Higher Education Employees and Retirement Readiness

Chris Reddick |

For those that work in higher education as a faculty member or staff, there is a real joy in helping students. But retirement for these hard-working higher education professionals will eventually come, and you want to be prepared. Higher education professionals are not in a rush to leave the workforce, according to a 2014 TIAA survey, with almost 2/3rds of faculty and staff plan to retire at age 65 and older, which is higher than the workforce in general.1

Affording Retirement

Not all of us can afford to retire. Money is a key reason why many faculty and staff members keep working. It is hard to accept a big pay cut! Also, some of us just did not plan ahead financially. I know there are those who have everything figured out, but the rest of us “normal” folks have not.

Being Prepared Emotionally

Not all of us are prepared emotionally for retirement. Some faculty and staff members aren’t ready to give up the great benefits of academic employment — our identity as a scholar, our respected role within our unit, the university, and society at large.2 We like having a place to go to every day, a place to attend lectures and social gatherings. The sense of community is important to faculty and staff members.

The Good News

According to the TIAA survey, college and university employees are significantly likelier than other U.S. workers, in general, to have met with a financial adviser (36 percent versus 22 percent, respectively) and to have saved for retirement in an IRA, 42 percent versus 34 percent. Faculty and staff are working on saving and being prepared for retirement; which is good news for retirement readiness.3

There are Plenty of Retirement Plans

The abundance of colleges and universities sponsored retirement plans to help to provide retirement income security for their employees—faculty, administration, and staff members is common. Both defined benefit (DB) plans, a pension, and defined contribution (DC) plans, like a 401k, are common in higher education.4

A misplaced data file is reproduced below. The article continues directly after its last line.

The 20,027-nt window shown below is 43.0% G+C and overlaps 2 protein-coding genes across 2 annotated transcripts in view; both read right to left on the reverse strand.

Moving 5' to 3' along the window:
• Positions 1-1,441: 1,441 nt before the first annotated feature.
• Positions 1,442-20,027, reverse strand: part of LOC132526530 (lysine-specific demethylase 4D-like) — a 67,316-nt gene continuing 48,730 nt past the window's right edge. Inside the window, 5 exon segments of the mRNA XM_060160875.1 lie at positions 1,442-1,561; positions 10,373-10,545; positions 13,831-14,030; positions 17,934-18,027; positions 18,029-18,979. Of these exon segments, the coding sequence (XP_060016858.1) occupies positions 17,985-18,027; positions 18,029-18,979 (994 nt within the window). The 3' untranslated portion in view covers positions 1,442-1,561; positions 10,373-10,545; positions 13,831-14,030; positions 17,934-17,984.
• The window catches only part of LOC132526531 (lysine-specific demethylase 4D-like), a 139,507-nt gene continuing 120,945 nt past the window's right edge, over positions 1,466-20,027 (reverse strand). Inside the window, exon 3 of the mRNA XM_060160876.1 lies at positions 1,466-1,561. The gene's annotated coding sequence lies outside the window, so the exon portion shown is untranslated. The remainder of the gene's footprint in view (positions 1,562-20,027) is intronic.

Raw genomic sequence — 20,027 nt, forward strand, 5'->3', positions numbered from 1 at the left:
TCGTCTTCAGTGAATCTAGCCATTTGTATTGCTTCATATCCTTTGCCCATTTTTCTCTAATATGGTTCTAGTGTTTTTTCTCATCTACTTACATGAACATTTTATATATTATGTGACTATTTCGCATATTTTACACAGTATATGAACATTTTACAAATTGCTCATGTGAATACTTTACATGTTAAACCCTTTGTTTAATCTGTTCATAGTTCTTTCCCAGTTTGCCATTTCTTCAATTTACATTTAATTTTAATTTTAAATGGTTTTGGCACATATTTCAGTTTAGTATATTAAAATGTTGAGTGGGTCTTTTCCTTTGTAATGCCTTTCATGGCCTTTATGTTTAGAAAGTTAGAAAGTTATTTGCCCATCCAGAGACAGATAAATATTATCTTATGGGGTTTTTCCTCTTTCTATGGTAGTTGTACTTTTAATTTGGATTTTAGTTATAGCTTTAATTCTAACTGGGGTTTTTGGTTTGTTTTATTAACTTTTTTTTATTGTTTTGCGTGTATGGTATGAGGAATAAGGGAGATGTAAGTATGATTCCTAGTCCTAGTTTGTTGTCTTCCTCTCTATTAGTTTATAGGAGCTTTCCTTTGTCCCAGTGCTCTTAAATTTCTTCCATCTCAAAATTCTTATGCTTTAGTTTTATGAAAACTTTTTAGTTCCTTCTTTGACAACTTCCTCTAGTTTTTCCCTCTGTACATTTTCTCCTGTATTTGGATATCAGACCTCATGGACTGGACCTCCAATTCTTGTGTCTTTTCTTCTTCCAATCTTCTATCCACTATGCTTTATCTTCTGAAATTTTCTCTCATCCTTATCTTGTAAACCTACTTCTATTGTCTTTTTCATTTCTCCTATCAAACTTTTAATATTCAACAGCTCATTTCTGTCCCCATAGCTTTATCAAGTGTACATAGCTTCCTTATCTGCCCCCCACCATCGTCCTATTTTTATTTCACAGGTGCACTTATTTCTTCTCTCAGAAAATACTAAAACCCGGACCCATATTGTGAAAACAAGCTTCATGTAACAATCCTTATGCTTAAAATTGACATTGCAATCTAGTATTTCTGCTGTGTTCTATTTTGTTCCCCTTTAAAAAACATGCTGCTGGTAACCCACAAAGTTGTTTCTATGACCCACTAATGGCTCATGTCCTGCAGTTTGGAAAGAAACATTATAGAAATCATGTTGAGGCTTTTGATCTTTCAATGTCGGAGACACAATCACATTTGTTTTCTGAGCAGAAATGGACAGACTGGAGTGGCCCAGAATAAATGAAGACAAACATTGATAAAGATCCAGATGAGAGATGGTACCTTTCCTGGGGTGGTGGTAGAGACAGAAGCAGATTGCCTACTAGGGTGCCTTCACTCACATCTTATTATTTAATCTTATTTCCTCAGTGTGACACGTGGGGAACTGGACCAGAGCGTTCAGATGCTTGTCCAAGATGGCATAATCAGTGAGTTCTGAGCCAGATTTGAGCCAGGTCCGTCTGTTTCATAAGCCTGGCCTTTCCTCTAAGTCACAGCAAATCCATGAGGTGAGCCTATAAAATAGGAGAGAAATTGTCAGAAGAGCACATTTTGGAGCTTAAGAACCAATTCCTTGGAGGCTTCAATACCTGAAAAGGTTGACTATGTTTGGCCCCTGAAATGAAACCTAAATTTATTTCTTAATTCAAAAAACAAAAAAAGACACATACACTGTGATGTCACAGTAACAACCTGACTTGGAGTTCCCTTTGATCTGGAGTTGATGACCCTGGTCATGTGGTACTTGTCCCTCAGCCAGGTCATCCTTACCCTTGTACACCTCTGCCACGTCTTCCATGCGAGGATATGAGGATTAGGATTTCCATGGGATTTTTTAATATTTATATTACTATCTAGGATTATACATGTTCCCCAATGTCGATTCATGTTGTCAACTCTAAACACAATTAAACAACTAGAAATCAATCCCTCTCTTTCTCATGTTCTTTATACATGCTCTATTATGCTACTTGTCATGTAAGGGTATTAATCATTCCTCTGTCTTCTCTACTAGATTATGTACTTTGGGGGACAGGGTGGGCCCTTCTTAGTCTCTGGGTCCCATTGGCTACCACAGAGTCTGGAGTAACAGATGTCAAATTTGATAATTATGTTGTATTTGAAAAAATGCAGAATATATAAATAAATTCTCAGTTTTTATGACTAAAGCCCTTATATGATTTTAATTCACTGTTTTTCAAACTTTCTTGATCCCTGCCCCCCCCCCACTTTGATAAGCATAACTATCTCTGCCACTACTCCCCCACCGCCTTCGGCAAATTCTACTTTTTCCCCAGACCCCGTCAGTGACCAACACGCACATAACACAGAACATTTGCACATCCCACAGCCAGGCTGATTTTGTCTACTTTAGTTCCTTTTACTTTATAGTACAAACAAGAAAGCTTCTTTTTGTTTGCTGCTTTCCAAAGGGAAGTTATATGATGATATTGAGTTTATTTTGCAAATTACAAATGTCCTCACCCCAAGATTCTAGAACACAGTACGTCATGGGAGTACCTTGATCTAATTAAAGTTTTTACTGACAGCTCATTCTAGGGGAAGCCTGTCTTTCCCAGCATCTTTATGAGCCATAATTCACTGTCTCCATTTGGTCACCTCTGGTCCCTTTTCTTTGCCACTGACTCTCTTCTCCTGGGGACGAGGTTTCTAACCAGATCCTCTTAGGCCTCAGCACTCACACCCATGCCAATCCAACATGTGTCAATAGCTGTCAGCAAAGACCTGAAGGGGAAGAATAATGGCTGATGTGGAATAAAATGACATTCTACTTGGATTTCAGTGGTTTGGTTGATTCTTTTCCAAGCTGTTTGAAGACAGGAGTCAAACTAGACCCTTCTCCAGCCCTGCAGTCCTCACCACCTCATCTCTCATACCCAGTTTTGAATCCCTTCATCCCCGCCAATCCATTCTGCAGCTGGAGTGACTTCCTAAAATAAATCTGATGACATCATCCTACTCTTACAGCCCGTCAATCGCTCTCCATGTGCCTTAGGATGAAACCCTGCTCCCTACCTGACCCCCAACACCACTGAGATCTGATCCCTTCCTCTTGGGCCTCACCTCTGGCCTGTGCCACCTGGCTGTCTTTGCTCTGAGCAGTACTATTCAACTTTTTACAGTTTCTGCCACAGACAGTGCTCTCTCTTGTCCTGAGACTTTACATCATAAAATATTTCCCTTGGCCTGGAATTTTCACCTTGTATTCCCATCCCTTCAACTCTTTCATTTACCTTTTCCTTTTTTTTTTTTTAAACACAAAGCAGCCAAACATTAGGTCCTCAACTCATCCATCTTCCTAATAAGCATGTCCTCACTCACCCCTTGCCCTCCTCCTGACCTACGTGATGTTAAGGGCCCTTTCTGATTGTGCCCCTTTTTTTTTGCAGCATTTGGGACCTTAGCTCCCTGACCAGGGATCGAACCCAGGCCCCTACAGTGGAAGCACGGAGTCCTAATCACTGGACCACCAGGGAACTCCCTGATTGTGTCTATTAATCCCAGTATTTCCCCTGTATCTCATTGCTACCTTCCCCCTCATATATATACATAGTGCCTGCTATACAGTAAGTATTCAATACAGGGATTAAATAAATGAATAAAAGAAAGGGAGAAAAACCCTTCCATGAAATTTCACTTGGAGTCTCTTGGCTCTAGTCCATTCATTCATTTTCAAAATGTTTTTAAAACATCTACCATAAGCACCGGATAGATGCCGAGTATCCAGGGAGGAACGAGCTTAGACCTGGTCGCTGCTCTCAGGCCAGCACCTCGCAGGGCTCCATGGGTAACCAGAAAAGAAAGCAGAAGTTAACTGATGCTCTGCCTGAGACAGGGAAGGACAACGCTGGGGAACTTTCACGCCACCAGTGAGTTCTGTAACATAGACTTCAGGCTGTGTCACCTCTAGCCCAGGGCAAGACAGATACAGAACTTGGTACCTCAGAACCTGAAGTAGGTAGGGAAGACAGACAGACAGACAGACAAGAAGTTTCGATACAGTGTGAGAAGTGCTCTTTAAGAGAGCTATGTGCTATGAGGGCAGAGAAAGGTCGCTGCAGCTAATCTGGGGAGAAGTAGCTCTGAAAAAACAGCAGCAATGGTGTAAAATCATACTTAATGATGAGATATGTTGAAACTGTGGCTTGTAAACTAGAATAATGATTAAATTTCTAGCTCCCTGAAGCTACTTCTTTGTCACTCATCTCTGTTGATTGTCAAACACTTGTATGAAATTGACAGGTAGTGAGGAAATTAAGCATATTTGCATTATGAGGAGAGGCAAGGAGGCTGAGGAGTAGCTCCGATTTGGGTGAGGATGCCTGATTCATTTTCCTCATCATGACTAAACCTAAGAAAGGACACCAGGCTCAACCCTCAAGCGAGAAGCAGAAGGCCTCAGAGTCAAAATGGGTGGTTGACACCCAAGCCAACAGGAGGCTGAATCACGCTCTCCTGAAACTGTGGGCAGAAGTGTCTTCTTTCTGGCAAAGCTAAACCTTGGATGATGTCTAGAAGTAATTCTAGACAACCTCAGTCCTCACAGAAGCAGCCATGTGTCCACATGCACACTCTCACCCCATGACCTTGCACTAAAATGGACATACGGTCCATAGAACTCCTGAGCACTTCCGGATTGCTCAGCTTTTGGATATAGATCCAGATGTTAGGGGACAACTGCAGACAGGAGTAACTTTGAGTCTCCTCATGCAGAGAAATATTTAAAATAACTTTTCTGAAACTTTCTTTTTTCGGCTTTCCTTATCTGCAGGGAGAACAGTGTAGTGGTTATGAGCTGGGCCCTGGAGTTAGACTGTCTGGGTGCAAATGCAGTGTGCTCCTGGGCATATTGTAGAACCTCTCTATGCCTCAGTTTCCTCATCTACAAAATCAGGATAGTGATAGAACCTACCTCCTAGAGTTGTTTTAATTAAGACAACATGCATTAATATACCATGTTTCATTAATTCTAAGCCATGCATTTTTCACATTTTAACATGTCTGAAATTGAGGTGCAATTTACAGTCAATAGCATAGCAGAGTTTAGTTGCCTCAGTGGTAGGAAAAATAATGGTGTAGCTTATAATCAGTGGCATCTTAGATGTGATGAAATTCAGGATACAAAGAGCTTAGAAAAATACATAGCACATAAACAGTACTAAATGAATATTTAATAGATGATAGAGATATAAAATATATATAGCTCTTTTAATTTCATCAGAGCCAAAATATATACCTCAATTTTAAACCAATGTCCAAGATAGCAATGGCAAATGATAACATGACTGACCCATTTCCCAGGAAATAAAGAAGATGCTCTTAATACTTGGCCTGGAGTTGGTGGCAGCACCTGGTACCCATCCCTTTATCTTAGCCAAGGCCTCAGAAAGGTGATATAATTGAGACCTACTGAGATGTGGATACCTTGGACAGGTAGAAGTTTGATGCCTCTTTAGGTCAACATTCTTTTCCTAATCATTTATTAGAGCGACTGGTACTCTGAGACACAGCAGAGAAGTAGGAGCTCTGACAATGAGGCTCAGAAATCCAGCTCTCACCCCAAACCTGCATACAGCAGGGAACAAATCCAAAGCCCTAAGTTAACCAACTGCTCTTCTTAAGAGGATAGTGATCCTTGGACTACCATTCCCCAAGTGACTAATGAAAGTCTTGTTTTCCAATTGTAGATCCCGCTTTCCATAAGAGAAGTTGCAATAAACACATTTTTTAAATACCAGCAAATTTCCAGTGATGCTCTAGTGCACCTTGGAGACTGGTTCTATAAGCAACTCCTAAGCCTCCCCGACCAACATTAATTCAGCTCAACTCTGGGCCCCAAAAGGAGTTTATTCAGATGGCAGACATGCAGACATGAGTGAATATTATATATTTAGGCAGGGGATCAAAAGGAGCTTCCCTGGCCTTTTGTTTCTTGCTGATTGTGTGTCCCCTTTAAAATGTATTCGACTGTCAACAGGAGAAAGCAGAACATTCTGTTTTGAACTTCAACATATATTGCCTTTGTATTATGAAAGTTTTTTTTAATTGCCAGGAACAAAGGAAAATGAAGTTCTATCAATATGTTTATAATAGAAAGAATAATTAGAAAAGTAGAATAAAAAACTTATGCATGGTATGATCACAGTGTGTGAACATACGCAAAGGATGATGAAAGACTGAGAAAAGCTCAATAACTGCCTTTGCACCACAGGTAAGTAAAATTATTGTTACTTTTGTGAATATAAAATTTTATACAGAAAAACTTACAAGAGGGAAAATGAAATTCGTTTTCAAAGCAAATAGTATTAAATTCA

Besides the pension, the most common retirement plan types for higher education employees are 403(b) among public and private institutions and 457(b) plans in public universities. We have 94% of institutions offering two or more types of plans in higher education. You can typically get a more generous match from your university than you can get in the private sector. You can also defer in 2020 up to $19,500 per year, and $6,500 if age 50 or older. The bad news is that most faculty and staff do not take full advantage of this opportunity of saving more than their employer match. Putting up to the maximum amount into your 403(b) or 457(b) plans on a tax-deferred basis can represent significant tax savings over your lifetime.

According to the TIAA survey, the good news is that 88% percent of the full-time higher education workforce is currently saving for retirement. Most higher education employees who have saved for retirement are focused on generating a certain level of retirement income (57%) as opposed to accumulating a certain amount of money (32%). Faculty and staff appear to be using Goal-Based Financial Planning in their approach to retirement.

What can be done differently?

For higher education faculty and staff, the top two choices of what respondents would have done differently saving for retirement are: starting to save for retirement sooner (45%) and saved more of their salary for retirement (35%). Faculty and staff recognize that financial readiness is the most important factor in determining when to retire at 52%.5

My Own Assessment

Being a faculty member for almost 20 years, I've observed many of these issues noted above. But overall, there is a lot of preparation needed for faculty and staff to have successful retirements. There are generous retirement matches from colleges, there are many options for plan choices, and there is a willingness to meet with a financial advisor to map out an appropriate course of action to achieve a successful retirement. But faculty and staff regret that they have not saved sooner for retirement, which puts them in a more difficult choice of when to retire from the job they love and get fulfillment. It is wise to speak to a financial advisor to make sure you match your goals for retirement as early as possible to fully enjoy retired life.

1. https://www.tiaainstitute.org/publication/retirement-plans-policies-and-practices-higher
2. https://www.chronicle.com/article/A-Professor-s-Last-Crucial/243523
3. https://www.tiaa.org/public/about-tiaa/news-press/press-releases/pressrelease543.html
4. https://www.cupahr.org/blog/survey-findings-higher-ed-rethinking-its-approach-to-retirement-plan-offerings/
5. https://www.tiaainstitute.org/publication/retirement-plans-policies-and-practices-higher


*This content is developed from sources believed to be providing accurate information. The information provided is not written or intended as tax or legal advice and may not be relied on for purposes of avoiding any Federal tax penalties. Individuals are encouraged to seek advice from their own tax or legal counsel. Individuals involved in the estate planning process should work with an estate planning team, including their own personal legal or tax counsel. Neither the information presented nor any opinion expressed constitutes a representation by us of a specific investment or the purchase or sale of any securities. Asset allocation and diversification do not ensure a profit or protect against loss in declining markets.

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